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- Missouri House votes to allow concealed weapons without permits (04/28/16)8
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- Senator introduces bill for I-57 that would connect Sikeston with Little Rock (04/28/16)4
- Law firm requests information about Cape's traffic cameras (04/25/16)3
- Local lawmakers split over failed medical marijuana bill; voters may have a say (04/26/16)19
- Local company makes eco-friendly kitty litter that cuts cat-box smell (04/25/16)
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Brockovich to test for lead contamination in Missouri lead belt
PARK HILLS, Mo. -- Environmental activist Erin Brockovich and her colleagues will be in Missouri's Old Lead Belt region this week, testing yards for lead contamination.
The Park Hills Daily Journal reported Tuesday that Brockovich, environmental investigator Robert Bowcock and others plan to test yards in Park Hills and Desloge for lead and other contaminants. Brockovich is best known for the Julia Roberts movie that bears her name.
Lead and other minerals were mined for more than a century in the area about 70 miles southwest of St. Louis. Leftover mine waste was piled into massive mounds known as chat piles that still exist in and around Park Hills, Desloge, Bonne Terre and Leadwood.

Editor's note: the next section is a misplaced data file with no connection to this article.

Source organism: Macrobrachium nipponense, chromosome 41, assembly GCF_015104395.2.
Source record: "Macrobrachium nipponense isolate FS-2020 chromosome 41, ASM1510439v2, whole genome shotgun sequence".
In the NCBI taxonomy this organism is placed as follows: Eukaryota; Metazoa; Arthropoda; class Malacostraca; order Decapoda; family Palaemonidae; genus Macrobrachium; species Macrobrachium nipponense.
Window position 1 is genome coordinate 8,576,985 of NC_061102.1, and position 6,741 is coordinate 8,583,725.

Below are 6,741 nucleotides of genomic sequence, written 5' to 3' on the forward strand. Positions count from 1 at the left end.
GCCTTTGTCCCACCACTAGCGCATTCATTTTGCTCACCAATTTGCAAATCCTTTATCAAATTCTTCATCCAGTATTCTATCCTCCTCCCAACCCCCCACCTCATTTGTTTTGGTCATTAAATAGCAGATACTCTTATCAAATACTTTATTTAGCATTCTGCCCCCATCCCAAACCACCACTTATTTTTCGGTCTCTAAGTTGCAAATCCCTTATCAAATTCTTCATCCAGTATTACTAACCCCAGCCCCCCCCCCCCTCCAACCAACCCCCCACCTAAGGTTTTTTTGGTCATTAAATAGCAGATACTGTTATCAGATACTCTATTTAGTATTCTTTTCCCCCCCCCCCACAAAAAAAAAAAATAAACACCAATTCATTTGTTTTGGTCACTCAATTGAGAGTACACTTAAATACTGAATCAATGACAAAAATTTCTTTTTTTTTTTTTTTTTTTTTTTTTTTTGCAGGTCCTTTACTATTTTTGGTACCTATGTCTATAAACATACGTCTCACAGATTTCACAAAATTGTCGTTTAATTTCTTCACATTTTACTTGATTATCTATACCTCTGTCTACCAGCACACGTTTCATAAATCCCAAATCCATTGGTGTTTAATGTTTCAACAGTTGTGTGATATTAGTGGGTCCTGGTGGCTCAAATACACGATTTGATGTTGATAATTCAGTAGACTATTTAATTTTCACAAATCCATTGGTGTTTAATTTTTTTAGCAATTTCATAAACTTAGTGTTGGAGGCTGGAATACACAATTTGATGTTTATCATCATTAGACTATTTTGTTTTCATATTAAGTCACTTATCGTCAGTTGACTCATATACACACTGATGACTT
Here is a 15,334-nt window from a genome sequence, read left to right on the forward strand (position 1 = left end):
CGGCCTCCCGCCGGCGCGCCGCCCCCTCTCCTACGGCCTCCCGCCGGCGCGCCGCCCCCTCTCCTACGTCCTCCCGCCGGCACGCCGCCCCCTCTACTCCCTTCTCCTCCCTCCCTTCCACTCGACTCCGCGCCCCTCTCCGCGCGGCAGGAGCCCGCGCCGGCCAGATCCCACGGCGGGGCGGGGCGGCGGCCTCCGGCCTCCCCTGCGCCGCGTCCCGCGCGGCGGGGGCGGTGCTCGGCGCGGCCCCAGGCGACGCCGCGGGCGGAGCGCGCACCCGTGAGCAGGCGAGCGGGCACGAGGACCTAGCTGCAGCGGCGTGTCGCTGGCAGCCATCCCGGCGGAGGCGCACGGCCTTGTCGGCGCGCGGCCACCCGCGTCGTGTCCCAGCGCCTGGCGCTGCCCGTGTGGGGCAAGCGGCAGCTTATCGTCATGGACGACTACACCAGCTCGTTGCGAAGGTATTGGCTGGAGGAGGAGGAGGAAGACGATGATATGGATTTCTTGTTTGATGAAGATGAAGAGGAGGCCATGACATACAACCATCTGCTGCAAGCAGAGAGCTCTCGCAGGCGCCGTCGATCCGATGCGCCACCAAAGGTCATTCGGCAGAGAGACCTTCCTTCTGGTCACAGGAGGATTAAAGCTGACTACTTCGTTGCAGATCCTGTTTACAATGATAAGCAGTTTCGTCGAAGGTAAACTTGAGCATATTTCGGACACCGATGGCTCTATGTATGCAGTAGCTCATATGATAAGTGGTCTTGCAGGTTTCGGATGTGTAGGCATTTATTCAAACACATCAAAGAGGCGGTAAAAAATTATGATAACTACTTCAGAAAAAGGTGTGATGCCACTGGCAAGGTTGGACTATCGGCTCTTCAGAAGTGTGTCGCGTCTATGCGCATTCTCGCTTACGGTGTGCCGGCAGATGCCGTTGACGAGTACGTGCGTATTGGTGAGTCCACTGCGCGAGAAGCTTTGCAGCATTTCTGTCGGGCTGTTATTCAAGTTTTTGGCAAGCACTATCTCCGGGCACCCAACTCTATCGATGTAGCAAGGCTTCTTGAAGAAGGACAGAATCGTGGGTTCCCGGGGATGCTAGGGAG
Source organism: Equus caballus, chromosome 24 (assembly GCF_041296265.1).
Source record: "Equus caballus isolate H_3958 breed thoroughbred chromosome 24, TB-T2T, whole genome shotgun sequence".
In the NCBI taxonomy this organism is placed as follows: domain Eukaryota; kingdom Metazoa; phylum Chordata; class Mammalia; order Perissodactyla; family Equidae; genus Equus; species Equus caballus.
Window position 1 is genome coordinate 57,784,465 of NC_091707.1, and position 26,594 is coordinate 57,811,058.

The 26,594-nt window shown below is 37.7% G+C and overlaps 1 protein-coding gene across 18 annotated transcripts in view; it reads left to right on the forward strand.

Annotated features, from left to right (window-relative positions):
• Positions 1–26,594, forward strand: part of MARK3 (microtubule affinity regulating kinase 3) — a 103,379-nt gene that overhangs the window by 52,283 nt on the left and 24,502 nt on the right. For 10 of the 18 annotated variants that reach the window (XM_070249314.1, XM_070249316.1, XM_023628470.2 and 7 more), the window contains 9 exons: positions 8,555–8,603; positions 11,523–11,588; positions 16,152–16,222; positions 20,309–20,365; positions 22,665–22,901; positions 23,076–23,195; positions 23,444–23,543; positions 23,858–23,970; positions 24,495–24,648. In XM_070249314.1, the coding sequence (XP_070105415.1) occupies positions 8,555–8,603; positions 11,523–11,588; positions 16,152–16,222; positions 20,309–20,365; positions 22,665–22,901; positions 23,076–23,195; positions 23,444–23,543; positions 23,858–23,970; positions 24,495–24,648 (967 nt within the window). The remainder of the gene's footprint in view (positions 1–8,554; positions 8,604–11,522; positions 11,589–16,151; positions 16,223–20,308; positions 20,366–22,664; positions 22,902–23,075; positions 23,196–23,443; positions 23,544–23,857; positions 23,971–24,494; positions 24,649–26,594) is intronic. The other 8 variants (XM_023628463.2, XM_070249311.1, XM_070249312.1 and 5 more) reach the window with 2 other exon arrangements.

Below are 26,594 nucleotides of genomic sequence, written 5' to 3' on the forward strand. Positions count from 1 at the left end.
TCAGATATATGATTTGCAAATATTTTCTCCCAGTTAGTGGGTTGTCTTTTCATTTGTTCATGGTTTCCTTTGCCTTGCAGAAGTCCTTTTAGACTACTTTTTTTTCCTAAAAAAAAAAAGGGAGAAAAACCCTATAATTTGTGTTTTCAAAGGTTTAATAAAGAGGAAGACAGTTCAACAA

Wind can blow the waste into nearby yards and waterways, creating the potential for lead contamination. Long-term or repeated exposure to lead can affect the blood, central nervous system and organs and harm human reproduction or development.
Brockovich's legal team has already filed two lawsuits over lead contamination in the Leadwood area.
The Doe Run Co. inherited responsibility for the waste when it bought the St. Joe Mine Co. Doe Run officials say the company is dedicated to making sure the region is safe.
"Many of our team live and work in St. Francois County and we are dedicated to doing a good job," Doe Run project manager John Carter said.
Brockovich and Bowcock began their investigation more than a year ago, after Leadwood resident Christy Briley contacted them with complaints. They have hosted several community meetings during the past year, assuring residents that their concerns are heard and their yards will be tested.
"We already have a list of people, but others can still sign up for testing," Bowcock told the newspaper.
Brockovich and Bowcock believe the region is contaminated not only with lead but with other heavy metals including cadmium and zinc.
Information from: Daily Journal, http://dailyjournalonline.com